Present Information in a Useful Order

The nonfiction equivalent to plot and structure is Presentation and Flow. The events of your story, or the information in prescriptive nonfiction, should be like links in a chain—connected and in the right order.

If you haven’t already, get the Elements of Nonfiction Editing Checklist

As much as possible, present events in the order in which they happened. I once had a client* who wrote a scene about his kids before he had introduced his wife. He had written in the order in which things occurred to him rather than the order in which they happened. This is fine when you are drafting, but in editing, we sort things out so we meet the wife first, and then the kids.

Scrivener is a great tool if you need to rearrange things. Normally I work with clients in Microsoft Word, but when I need to move a bunch of things around, I pull it into Scrivener, which makes this kind of movement much easier. Highly recommended for all writers.

Information flows cleanly from one idea to the next.

Provide transitions and segues to avoid leaving the reader feeling bounced around. In expository writing, subheads can help. These also aid readability and in reference books they allow readers to easily find what they’re looking for.

story orderIn narrative, use scene breaks. That is, hit return twice, put three asterisks on a line by themselves, and then return twice again. You can see this on the manuscript formatting guide. This break indicates a shift in viewpoint, place, or time. Or any combination thereof.

Show the cause and effect relationships—how each thing happens because of the thing that went before. This is what I call the story chain, and it’s as important to narrative nonfiction as to fiction.

Your “plot,” as it were, may be a series of life events, in which case you will want to look for a common thread or theme to unite them. You may need to omit those that don’t support the point you are trying to make. If the theme of your memoir is coping with adversity, then you can leave out occasions that didn’t have to do with adversity.

In informational texts, show how concepts are linked or related.

If you’re an expert in your field, you may leap from Point A to Point G, leaving your rookie readers in the dust. They need you to walk them through all five of the intervening steps. If your book will be read by newcomers to the field, include basic information for their benefit.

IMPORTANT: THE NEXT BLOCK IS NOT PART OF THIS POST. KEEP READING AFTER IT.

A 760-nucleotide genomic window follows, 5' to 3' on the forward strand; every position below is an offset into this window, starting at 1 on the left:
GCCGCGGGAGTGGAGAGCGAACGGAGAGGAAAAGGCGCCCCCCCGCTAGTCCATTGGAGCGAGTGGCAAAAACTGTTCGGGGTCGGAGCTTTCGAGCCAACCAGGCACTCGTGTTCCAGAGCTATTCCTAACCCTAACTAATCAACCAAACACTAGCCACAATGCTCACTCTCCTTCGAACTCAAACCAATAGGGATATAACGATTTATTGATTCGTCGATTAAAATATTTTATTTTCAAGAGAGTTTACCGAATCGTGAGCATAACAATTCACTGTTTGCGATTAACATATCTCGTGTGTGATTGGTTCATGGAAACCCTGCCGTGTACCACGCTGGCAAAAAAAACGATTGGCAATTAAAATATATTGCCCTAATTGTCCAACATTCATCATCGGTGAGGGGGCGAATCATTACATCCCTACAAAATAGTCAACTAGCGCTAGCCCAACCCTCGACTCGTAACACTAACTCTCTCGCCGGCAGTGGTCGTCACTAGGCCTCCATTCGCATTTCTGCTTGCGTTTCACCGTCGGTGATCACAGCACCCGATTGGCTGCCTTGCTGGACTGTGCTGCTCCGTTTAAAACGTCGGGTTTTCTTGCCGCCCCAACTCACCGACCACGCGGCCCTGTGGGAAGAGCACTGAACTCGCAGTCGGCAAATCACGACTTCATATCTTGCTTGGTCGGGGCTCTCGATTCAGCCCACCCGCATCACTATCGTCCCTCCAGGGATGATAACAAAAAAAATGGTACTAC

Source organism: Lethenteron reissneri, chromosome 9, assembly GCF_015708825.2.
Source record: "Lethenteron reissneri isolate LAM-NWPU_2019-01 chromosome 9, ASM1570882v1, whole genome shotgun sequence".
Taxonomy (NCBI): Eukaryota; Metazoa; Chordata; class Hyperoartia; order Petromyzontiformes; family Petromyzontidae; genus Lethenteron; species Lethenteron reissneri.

For example, above I didn’t assume that you know what’s meant by “scene break.” I describe exactly what that looks like.

The information and organization enhance the story.

The information you include needs to be the information the reader wants. It must be integral to the story or point of the book, and not distract from it. The history of the Social Security Administration might be relevant to a discussion of Social Security reforms, but not to a discussion of great cities for retirees to live in.

It can be tempting, when we’ve had an eventful life or have done extensive research, to put in everything. But consider whether you’ve included information that’s extraneous (especially a hazard for memoirists) or whether you’ve omitted information that’s needed.

Concepts are presented in an order that will be helpful to the reader

Information should be presented in the order in which the reader expects to receive it.

For example, I worked on a book about construction in which the author had—almost as an afterthought—included audiovisual needs in the last chapter. That is, after discussing the final walkthrough and punch list. We moved that chapter up to right after the chapter about electrical and lighting, where it fit better.

Simple concepts should precede complex ones. Steps should be listed in the order a person is most likely to do them. And in narrative, although some literary writers like to play around with chronology, most writers stick to a linear timeline to avoid confusing the reader.


* — Once again, details have been munged for client privacy.

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